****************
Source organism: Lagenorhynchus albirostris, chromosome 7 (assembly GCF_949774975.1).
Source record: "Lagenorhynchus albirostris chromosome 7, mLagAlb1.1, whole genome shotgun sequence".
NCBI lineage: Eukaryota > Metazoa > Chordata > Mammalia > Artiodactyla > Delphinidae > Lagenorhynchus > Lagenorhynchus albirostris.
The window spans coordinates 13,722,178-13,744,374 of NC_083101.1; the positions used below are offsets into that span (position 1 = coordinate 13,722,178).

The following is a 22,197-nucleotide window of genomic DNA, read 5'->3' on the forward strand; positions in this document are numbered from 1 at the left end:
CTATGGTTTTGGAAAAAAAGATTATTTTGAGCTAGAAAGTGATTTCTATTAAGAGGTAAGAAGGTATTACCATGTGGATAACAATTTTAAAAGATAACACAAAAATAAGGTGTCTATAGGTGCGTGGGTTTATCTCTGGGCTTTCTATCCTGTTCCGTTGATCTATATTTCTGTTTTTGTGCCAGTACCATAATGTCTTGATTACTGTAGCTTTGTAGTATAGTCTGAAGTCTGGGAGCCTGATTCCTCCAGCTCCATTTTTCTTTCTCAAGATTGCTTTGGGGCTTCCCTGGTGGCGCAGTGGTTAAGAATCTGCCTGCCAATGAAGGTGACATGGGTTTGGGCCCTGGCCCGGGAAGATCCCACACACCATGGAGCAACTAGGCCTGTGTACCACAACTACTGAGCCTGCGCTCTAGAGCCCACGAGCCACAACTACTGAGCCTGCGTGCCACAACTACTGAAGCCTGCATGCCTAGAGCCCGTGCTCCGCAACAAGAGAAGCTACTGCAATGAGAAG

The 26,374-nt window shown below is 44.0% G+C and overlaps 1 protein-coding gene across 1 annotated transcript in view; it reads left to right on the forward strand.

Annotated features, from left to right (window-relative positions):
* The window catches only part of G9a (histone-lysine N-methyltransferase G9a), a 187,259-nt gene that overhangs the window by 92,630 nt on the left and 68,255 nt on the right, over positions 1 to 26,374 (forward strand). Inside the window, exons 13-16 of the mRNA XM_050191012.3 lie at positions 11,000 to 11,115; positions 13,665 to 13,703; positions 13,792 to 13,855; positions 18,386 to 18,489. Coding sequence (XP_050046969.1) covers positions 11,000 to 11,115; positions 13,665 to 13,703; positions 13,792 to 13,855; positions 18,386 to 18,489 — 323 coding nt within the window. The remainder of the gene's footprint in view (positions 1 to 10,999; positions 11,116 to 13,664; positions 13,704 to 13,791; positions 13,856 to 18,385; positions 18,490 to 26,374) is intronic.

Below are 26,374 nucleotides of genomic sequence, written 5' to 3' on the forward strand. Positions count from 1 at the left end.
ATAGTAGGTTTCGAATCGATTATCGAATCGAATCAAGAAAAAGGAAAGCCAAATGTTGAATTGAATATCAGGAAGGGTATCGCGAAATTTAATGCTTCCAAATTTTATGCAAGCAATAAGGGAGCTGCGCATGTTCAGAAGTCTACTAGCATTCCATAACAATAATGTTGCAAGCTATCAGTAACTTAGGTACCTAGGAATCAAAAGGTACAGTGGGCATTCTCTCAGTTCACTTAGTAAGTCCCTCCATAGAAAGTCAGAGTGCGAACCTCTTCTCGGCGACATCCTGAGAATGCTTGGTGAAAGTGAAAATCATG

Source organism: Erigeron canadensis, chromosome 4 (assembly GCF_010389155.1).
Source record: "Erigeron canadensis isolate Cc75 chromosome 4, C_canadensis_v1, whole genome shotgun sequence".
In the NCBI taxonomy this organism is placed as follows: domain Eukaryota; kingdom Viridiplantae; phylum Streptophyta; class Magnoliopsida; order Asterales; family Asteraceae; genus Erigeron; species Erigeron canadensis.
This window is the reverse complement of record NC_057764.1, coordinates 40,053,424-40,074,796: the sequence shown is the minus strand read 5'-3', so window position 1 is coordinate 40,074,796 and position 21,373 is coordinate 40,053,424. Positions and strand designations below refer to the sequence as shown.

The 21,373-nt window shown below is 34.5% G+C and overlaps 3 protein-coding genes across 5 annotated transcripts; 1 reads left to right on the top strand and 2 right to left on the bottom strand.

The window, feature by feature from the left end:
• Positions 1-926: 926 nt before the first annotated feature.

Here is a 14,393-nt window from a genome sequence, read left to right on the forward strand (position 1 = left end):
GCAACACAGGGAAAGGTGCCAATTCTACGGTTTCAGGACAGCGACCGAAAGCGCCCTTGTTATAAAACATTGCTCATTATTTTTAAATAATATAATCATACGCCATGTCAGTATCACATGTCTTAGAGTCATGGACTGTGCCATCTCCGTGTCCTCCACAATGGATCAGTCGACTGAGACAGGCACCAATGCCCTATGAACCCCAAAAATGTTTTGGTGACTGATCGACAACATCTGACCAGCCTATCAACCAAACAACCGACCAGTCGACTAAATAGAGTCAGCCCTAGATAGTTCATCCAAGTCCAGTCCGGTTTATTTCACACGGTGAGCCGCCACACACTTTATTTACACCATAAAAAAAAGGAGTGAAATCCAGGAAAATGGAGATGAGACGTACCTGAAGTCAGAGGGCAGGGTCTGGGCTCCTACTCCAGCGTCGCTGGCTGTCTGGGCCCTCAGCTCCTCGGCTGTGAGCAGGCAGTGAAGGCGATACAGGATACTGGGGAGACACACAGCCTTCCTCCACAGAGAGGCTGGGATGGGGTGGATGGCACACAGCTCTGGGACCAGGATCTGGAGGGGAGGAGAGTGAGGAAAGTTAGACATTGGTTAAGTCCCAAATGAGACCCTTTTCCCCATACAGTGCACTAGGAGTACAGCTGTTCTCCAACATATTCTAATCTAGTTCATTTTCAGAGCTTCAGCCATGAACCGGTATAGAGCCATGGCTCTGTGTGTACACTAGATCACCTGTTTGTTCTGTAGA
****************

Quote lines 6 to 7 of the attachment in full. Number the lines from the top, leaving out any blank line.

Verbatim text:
CTATGGTTTTGGAAAAAAAGATTATTTTGAGCTAGAAAGTGATTTCTATTAAGAGGTAAGAAGGTATTACCATGTGGATAACAATTTTAAAAGATAACACAAAAATAAGGTGTCTATAGGTGCGTGGGTTTATCTCTGGGCTTTCTATCCTGTTCCGTTGATCTATATTTCTGTTTTTGTGCCAGTACCATAATGTCTTGATTACTGTAGCTTTGTAGTATAGTCTGAAGTCTGGGAGCCTGATTCCTCCAGCTCCATTTTTCTTTCTCAAGATTGCTTTGGGGCTTCCCTGGTGGCGCAGTGGTTAAGAATCTGCCTGCCAATGAAGGTGACATGGGTTTGGGCCCTGGCCCGGGAAGATCCCACACACCATGGAGCAACTAGGCCTGTGTACCACAACTACTGAGCCTGCGCTCTAGAGCCCACGAGCCACAACTACTGAGCCTGCGTGCCACAACTACTGAAGCCTGCATGCCTAGAGCCCGTGCTCCGCAACAAGAGAAGCTACTGCAATGAGAAG

The 26,374-nt window shown below is 44.0% G+C and overlaps 1 protein-coding gene across 1 annotated transcript in view; it reads left to right on the forward strand.